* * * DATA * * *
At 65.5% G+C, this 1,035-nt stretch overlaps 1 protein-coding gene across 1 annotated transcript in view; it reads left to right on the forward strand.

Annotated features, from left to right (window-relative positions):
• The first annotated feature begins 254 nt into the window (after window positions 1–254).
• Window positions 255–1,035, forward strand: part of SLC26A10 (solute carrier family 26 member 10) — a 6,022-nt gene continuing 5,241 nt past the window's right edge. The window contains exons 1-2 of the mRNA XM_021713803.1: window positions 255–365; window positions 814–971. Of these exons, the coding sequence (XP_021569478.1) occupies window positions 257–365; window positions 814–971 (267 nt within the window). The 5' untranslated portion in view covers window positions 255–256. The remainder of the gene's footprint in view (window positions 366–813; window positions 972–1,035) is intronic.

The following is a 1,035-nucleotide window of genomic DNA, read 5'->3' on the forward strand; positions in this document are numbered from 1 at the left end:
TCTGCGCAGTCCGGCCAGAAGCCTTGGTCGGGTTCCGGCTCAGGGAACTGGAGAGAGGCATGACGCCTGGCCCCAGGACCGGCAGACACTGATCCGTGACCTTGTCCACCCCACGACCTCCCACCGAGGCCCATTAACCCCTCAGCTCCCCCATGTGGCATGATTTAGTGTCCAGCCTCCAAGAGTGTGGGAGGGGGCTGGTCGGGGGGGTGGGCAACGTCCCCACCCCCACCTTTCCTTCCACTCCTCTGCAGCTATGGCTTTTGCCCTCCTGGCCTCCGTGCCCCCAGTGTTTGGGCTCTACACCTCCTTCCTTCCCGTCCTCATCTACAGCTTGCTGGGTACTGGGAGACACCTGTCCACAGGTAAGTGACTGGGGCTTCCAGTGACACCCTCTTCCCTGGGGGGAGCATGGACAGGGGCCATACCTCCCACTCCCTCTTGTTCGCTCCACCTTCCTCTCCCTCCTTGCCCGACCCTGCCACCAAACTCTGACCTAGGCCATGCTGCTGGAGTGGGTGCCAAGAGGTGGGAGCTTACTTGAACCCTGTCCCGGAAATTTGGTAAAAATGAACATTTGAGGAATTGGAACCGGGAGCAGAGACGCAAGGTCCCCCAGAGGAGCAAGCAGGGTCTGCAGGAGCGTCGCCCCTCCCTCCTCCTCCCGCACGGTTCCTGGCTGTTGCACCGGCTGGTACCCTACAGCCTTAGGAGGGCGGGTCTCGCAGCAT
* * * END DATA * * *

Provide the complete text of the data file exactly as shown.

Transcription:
At 65.5% G+C, this 1,035-nt stretch overlaps 1 protein-coding gene across 1 annotated transcript in view; it reads left to right on the forward strand.

Annotated features, from left to right (window-relative positions):
• The first annotated feature begins 254 nt into the window (after window positions 1–254).
• Window positions 255–1,035, forward strand: part of SLC26A10 (solute carrier family 26 member 10) — a 6,022-nt gene continuing 5,241 nt past the window's right edge. The window contains exons 1-2 of the mRNA XM_021713803.1: window positions 255–365; window positions 814–971. Of these exons, the coding sequence (XP_021569478.1) occupies window positions 257–365; window positions 814–971 (267 nt within the window). The 5' untranslated portion in view covers window positions 255–256. The remainder of the gene's footprint in view (window positions 366–813; window positions 972–1,035) is intronic.

The following is a 1,035-nucleotide window of genomic DNA, read 5'->3' on the forward strand; positions in this document are numbered from 1 at the left end:
TCTGCGCAGTCCGGCCAGAAGCCTTGGTCGGGTTCCGGCTCAGGGAACTGGAGAGAGGCATGACGCCTGGCCCCAGGACCGGCAGACACTGATCCGTGACCTTGTCCACCCCACGACCTCCCACCGAGGCCCATTAACCCCTCAGCTCCCCCATGTGGCATGATTTAGTGTCCAGCCTCCAAGAGTGTGGGAGGGGGCTGGTCGGGGGGGTGGGCAACGTCCCCACCCCCACCTTTCCTTCCACTCCTCTGCAGCTATGGCTTTTGCCCTCCTGGCCTCCGTGCCCCCAGTGTTTGGGCTCTACACCTCCTTCCTTCCCGTCCTCATCTACAGCTTGCTGGGTACTGGGAGACACCTGTCCACAGGTAAGTGACTGGGGCTTCCAGTGACACCCTCTTCCCTGGGGGGAGCATGGACAGGGGCCATACCTCCCACTCCCTCTTGTTCGCTCCACCTTCCTCTCCCTCCTTGCCCGACCCTGCCACCAAACTCTGACCTAGGCCATGCTGCTGGAGTGGGTGCCAAGAGGTGGGAGCTTACTTGAACCCTGTCCCGGAAATTTGGTAAAAATGAACATTTGAGGAATTGGAACCGGGAGCAGAGACGCAAGGTCCCCCAGAGGAGCAAGCAGGGTCTGCAGGAGCGTCGCCCCTCCCTCCTCCTCCCGCACGGTTCCTGGCTGTTGCACCGGCTGGTACCCTACAGCCTTAGGAGGGCGGGTCTCGCAGCAT